+ Site Statistics
+ Search Articles
+ PDF Full Text Service
How our service works
Request PDF Full Text
+ Follow Us
Follow on Facebook
Follow on Twitter
Follow on LinkedIn
+ Subscribe to Site Feeds
Most Shared
PDF Full Text
+ Translate
+ Recently Requested

Effects of interstimulus interval and contingency of classical conditioning of the aplysia siphon withdrawal reflex



Effects of interstimulus interval and contingency of classical conditioning of the aplysia siphon withdrawal reflex



Journal of Neuroscience 6(6): 1695-1701



The siphon withdrawal reflex of Aplysia undergoes differential classical conditioning with cutaneous stimulation of the siphon or mantle shelf as the discriminative conditioned stimuli (CS+ and CS-) and shock to the tail as the unconditioned stimulus (US). The reflex has proved to be useful for analyzing the neural mechanisms of conditioning. To test the generality of this experimental system, we have begun to compare the properties of conditioning in Aplysia with those of conditioning in vertebrates. We first examined the effect of the interstimulus interval (ISI) by varying the time between presentation of the CS+ and the US in different groups of animals. Significant differential conditioning was obtained when the onset of the CS+ preceded the onset of the US by 0.5 sec, and marginal conditioning was obtained when the ISI was 1.0 sec. By constrast, no significant conditioning occurred when the CS+ preceded the US by 2, 5, or 10 sec, when the onsets of the stimuli were simultaneous, or when US onset preceded the CS+ by 0.5, 1.0, or 1.5 sec (backward conditioning). We next examined the effect of contingency by giving one group of animals normal differential conditioning, and a second group the same training but with additional USs inserted between the paired trails. Presentation of these additional USs reduced the degree to which the US was contingent on the CS+, but did not change the number of pairings. Animals receiving normal training again showed significant conditioning, whereas animals receiving additional USs showed no conditioning. The results of these experiments indicate that conditioning of the Aplysia siphon withdrawal reflex is similar to conditioning in vertebrates in two major respects: the effects of interstimulus interval and contingency. It may therefore be possible to begin to analyze the neural mechanisms of these features of conditioning in Aplysia.

Please choose payment method:






(PDF emailed within 1 workday: $29.90)

Accession: 005309869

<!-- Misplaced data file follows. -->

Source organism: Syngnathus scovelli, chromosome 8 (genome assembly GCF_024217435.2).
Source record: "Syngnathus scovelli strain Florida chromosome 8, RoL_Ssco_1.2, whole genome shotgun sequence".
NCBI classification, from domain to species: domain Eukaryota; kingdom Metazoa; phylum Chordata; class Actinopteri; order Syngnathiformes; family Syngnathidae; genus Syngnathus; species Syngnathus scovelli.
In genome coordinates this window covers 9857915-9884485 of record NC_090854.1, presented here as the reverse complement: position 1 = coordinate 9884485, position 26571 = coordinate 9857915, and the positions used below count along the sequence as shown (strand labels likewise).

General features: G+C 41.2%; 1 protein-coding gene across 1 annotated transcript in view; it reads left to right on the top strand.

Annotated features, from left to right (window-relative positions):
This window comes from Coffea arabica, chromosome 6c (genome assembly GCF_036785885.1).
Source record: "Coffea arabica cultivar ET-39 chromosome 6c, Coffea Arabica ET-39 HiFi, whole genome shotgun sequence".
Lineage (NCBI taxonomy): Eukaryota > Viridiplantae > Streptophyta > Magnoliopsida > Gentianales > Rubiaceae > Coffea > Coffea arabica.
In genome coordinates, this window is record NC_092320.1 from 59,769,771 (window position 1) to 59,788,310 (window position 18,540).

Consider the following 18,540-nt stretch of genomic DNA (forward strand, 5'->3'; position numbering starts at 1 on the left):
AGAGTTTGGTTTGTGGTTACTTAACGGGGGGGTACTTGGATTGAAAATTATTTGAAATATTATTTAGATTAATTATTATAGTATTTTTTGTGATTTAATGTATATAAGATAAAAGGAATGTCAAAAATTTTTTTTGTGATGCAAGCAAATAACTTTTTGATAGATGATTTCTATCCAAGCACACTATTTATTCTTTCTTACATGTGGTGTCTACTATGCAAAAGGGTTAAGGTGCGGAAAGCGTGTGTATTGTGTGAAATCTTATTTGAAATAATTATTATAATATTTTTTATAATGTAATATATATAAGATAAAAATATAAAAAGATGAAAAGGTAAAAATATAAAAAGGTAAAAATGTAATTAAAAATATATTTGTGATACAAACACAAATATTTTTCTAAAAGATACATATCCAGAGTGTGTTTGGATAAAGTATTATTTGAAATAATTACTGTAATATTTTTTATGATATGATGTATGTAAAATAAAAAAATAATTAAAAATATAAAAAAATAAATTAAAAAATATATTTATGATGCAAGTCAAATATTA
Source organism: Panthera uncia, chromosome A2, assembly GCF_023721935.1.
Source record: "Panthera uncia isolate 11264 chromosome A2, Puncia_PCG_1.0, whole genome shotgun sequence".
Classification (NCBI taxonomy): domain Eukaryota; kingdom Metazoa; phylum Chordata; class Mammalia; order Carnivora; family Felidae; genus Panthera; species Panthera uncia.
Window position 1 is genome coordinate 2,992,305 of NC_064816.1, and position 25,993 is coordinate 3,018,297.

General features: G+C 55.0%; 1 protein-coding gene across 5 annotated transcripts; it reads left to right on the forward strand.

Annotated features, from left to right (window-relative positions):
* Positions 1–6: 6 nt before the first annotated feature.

Download citation: RISBibTeXText

PMID: 3712005


Related references

Effects of interstimulus interval and contingency on classical conditioning of the Aplysia siphon withdrawal reflex. The Journal of Neuroscience 6(6): 1695-1701, 1986

Classical conditioning of the Aplysia siphon-withdrawal reflex exhibits response specificity. Proceedings of the National Academy of Sciences of the United States of America 86(19): 7620-7624, 1989

Contribution of pre- and postsynaptic mechanisms to activity-dependent facilitation during classical conditioning of the Aplysia siphon-withdrawal reflex. Society for Neuroscience Abstracts 26(1-2): Abstract No -568 2, 2000

Activity-dependent facilitation of monosynaptic sensory neuron-motor neuron PSPs contributes to classical conditioning of the Aplysia siphon-withdrawal reflex in a simplified preparation. Society for Neuroscience Abstracts 25(1-2): 1129, 1999

Differential classical conditioning of tail and siphon withdrawal in aplysia. Society for Neuroscience Abstracts 10(1): 270, 1984

Role of nitric oxide in classical conditioning of siphon withdrawal in Aplysia. Journal of Neuroscience 27(41): 10993-11002, 2007

Classical conditioning of aplysia siphon withdrawal involves the development of a new response to the cs. Society for Neuroscience Abstracts 15(2): 1264, 1989

Classical conditioning, differential conditioning, and second-order conditioning of the Aplysia gill-withdrawal reflex in an isolated mantle organ preparation. Society for Neuroscience Abstracts 19(1-3): 17, 1993

Classical conditioning, differential conditioning, and second-order conditioning of the Aplysia gill-withdrawal reflex in a simplified mantle organ preparation. Behavioral Neuroscience 112(3): 636-645, 1998

Classical conditioning in a simple withdrawal reflex in Aplysia californica. Journal of Neuroscience 1(12): 1426-1437, 1981

The in vitro Classical Conditioning of the Gill Withdrawal Reflex of Aplysia californica. Science 212(4502): 1516-1518, 1981

Contribution of monosynaptic EPSPS from LE siphon sensory neurons to mediation and habituation of the gill- and siphon withdrawal and reflex in Aplysia. Society for Neuroscience Abstracts 22(1-3): 1445, 1996

Effects of increasing the interstimulus interval during classical conditioning of the albino rabbit. Journal of Comparative and Physiological Psychology 60(2): 249-252, 1965

In vitro classical conditioning of the aplysia californica gill withdrawal reflex involves multiple mechanisms. Society for Neuroscience Abstracts 12(2): 860, 1986

Classical conditioning and retention of the infant's eyelid response: effects of age and interstimulus interval. Journal of Experimental Child Psychology 37(3): 512-524, 1984